According to an embodiment of the invention, the reflection bitmap, i.e. a texture, is mapped on the reflective surface of a 3D object with an environment mapping algorithm, which uses surface normals and a vector from the camera viewpoint towards the origin of the reflective object to generate the texture coordinates.

A method for rendering reflections on the reflective surfaces of a 3D object, as carried out according to an embodiment, is illustrated in the following by referring to the flow chart of FIG. 3. In the first phase, a two-dimensional image of the environment is selected or generated (300). This reflection image can be a scaled-down version of whatever is visible on the display, for example a background image. Scaling down an image is a convenient way to produce a blurred version of the image. If necessary, the scaled-down image can be further subjected to blurring filtering to provide smoother blurring. The reflection image can also be something else shown on the display, e.g., the currently selected icon.

Then, for each polygon vertex that contains a reflective object, the normal is computed (302) at the location on the surface of the object. Naturally, the computation can also be carried out per-pixel-basis, but this is computationally much heavier and not very feasible in embedded devices. After the normal has been calculated for a particular vertex, it is rotated (transformed) into view-space (304), whereby the X and Y coordinates determine the reflection coordinates and the Z coordinate can be further utilized in determining the opacity of the surface.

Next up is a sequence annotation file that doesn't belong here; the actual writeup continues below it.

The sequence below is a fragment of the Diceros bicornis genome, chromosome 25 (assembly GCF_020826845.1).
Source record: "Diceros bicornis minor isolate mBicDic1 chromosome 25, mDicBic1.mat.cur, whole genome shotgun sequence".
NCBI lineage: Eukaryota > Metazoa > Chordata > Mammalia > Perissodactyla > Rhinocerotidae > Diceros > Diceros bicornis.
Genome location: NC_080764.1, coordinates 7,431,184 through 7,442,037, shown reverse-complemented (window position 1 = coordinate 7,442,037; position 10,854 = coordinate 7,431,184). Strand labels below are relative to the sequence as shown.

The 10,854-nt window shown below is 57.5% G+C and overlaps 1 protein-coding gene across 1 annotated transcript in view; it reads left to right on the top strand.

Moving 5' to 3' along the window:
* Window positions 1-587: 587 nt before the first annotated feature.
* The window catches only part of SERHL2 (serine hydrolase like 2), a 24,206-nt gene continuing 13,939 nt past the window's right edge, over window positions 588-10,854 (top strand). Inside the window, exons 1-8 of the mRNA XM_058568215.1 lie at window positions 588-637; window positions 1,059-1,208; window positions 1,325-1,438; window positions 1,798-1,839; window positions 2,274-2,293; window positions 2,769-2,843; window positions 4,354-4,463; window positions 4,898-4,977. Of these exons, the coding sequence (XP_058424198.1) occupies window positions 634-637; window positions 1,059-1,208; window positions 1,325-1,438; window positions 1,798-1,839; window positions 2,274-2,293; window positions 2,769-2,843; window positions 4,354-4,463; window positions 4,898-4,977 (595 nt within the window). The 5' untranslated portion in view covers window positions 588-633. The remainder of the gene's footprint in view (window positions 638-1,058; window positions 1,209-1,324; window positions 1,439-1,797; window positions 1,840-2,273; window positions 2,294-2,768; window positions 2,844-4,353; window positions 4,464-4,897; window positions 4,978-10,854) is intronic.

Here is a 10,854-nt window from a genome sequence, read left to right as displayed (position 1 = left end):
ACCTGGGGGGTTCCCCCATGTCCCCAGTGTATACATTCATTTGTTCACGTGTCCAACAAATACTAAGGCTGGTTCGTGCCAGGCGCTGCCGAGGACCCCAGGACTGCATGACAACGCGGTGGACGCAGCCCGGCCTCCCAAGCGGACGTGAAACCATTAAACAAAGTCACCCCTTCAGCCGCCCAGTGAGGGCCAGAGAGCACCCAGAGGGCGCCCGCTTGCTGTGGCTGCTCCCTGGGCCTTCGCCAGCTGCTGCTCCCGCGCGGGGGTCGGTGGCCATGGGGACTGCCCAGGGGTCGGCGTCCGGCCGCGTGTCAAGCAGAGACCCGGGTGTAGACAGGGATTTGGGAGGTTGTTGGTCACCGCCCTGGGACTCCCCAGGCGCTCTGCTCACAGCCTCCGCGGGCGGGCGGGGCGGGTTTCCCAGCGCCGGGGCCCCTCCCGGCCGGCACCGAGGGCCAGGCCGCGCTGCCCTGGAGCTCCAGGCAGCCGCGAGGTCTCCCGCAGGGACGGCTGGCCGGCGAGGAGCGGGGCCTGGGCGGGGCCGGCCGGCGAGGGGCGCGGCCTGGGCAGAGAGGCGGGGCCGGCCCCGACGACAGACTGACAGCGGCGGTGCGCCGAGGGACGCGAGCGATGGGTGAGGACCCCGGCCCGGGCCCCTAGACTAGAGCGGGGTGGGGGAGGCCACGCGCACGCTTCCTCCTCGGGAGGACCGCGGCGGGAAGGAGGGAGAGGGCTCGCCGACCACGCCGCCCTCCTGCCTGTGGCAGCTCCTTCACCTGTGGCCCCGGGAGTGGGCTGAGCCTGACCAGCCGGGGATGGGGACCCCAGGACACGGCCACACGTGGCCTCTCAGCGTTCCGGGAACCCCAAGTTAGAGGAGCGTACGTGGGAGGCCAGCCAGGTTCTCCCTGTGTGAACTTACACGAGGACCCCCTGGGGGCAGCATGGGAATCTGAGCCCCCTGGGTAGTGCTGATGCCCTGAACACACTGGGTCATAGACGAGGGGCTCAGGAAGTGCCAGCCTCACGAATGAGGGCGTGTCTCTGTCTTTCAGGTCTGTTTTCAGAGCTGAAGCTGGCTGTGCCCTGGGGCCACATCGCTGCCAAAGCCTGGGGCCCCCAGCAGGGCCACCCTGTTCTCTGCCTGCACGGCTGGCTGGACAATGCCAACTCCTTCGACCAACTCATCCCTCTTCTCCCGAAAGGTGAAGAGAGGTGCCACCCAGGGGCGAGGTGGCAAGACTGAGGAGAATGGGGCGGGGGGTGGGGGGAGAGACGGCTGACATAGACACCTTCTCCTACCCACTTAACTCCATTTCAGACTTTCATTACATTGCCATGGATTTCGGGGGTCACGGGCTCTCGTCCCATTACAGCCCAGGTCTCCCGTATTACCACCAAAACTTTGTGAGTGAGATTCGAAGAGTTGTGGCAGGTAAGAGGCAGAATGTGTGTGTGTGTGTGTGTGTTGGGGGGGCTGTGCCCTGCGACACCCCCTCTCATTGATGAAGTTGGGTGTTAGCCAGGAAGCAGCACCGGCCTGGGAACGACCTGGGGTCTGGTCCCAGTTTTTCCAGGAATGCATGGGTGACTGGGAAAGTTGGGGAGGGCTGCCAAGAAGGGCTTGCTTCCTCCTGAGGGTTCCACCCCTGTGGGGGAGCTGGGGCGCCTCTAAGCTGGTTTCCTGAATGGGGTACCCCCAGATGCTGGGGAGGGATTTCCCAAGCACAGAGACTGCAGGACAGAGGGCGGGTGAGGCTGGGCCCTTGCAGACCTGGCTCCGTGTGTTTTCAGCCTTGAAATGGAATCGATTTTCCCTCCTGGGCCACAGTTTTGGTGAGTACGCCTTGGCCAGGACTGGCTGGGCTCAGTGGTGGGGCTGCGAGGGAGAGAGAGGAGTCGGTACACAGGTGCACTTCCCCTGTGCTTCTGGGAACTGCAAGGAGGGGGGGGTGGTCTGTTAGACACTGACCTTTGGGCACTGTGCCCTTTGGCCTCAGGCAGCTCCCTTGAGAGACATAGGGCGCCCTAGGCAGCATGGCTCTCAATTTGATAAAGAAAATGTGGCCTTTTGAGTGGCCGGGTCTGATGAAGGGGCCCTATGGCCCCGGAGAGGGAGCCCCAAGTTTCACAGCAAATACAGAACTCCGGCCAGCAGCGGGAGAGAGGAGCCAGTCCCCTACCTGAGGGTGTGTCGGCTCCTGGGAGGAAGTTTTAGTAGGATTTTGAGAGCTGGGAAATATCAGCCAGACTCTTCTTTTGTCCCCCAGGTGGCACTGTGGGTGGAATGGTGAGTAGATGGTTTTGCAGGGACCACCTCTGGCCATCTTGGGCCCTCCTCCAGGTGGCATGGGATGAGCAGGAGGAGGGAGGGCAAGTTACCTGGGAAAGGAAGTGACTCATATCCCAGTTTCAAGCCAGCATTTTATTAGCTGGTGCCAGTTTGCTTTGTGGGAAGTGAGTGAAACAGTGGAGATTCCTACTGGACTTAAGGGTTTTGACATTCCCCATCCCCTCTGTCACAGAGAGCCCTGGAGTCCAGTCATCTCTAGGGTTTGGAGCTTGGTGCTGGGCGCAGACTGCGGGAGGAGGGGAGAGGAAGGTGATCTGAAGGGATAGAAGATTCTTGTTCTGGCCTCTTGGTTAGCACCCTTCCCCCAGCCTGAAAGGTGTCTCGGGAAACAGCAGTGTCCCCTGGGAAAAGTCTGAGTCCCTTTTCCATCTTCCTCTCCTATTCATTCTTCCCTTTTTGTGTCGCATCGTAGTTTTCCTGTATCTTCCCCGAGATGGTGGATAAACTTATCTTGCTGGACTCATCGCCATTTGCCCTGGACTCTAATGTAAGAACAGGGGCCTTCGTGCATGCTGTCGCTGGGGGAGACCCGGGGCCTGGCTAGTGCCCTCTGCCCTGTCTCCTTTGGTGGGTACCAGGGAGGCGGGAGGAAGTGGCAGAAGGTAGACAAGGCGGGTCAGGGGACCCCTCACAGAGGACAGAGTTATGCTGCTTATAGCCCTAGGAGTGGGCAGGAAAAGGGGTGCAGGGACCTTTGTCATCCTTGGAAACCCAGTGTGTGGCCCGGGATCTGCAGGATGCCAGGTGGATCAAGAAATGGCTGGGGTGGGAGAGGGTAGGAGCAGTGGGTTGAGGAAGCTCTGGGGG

A reflection vector is computed for the vertex using the normal, and the reflection vector is then used to compute an approximation of the reflection image (environment map) that represents the objects in the reflection direction (306). In order to generate specular highlights on the object, the view must be provided with a light source. According to an embodiment, there are preferably provided two simulated light sources: a front light and a back light. The front light can preferably be placed in the upper left corner of the display, whereby it corresponds to the light direction commonly used in 2D graphical user interfaces (GUIs). The back light, which may preferably be dimmer and different color, e.g. blue, than the front light, may then be placed in the opposite direction. Thus, when calculating a dot product for the vertex, the amount of both the front light and the back light is provided by the same function, and the highlight effect can be drawn at the same time when drawing the environment map. A positive value of the dot product denotes for front light for the particular vertex and a negative value of the dot product means back light.